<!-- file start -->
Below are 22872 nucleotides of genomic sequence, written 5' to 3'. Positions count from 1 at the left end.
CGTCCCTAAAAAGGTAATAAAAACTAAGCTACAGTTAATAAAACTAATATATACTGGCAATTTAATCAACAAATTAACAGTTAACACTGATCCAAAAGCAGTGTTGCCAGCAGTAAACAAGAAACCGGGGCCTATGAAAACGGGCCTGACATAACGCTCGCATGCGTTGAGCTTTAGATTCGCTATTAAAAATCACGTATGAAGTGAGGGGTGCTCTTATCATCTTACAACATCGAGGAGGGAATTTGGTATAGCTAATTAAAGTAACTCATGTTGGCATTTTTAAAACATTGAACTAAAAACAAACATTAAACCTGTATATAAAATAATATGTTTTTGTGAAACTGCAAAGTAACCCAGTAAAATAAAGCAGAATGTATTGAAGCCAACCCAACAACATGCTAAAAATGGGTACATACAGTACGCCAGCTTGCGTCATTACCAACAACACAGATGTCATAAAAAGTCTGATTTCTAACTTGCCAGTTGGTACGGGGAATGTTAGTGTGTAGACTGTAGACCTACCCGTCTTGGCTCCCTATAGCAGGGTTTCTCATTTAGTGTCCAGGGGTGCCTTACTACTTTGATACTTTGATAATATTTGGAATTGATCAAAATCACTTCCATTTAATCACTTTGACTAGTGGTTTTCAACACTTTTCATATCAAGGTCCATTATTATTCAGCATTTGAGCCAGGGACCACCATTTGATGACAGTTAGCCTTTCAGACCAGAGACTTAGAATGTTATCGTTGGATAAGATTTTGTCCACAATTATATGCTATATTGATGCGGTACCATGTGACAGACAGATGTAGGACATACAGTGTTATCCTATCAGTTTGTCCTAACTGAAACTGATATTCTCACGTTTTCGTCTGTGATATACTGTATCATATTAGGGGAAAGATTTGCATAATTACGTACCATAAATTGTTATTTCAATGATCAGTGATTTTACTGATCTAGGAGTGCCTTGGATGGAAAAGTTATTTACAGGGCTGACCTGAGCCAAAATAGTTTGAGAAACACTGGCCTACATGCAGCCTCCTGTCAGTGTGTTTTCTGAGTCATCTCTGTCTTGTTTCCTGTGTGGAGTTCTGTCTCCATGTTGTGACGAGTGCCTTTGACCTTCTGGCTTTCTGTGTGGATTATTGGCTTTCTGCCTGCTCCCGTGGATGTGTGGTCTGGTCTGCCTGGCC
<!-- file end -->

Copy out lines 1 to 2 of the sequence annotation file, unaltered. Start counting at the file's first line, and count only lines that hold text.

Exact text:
Below are 22872 nucleotides of genomic sequence, written 5' to 3'. Positions count from 1 at the left end.
CGTCCCTAAAAAGGTAATAAAAACTAAGCTACAGTTAATAAAACTAATATATACTGGCAATTTAATCAACAAATTAACAGTTAACACTGATCCAAAAGCAGTGTTGCCAGCAGTAAACAAGAAACCGGGGCCTATGAAAACGGGCCTGACATAACGCTCGCATGCGTTGAGCTTTAGATTCGCTATTAAAAATCACGTATGAAGTGAGGGGTGCTCTTATCATCTTACAACATCGAGGAGGGAATTTGGTATAGCTAATTAAAGTAACTCATGTTGGCATTTTTAAAACATTGAACTAAAAACAAACATTAAACCTGTATATAAAATAATATGTTTTTGTGAAACTGCAAAGTAACCCAGTAAAATAAAGCAGAATGTATTGAAGCCAACCCAACAACATGCTAAAAATGGGTACATACAGTACGCCAGCTTGCGTCATTACCAACAACACAGATGTCATAAAAAGTCTGATTTCTAACTTGCCAGTTGGTACGGGGAATGTTAGTGTGTAGACTGTAGACCTACCCGTCTTGGCTCCCTATAGCAGGGTTTCTCATTTAGTGTCCAGGGGTGCCTTACTACTTTGATACTTTGATAATATTTGGAATTGATCAAAATCACTTCCATTTAATCACTTTGACTAGTGGTTTTCAACACTTTTCATATCAAGGTCCATTATTATTCAGCATTTGAGCCAGGGACCACCATTTGATGACAGTTAGCCTTTCAGACCAGAGACTTAGAATGTTATCGTTGGATAAGATTTTGTCCACAATTATATGCTATATTGATGCGGTACCATGTGACAGACAGATGTAGGACATACAGTGTTATCCTATCAGTTTGTCCTAACTGAAACTGATATTCTCACGTTTTCGTCTGTGATATACTGTATCATATTAGGGGAAAGATTTGCATAATTACGTACCATAAATTGTTATTTCAATGATCAGTGATTTTACTGATCTAGGAGTGCCTTGGATGGAAAAGTTATTTACAGGGCTGACCTGAGCCAAAATAGTTTGAGAAACACTGGCCTACATGCAGCCTCCTGTCAGTGTGTTTTCTGAGTCATCTCTGTCTTGTTTCCTGTGTGGAGTTCTGTCTCCATGTTGTGACGAGTGCCTTTGACCTTCTGGCTTTCTGTGTGGATTATTGGCTTTCTGCCTGCTCCCGTGGATGTGTGGTCTGGTCTGCCTGGCC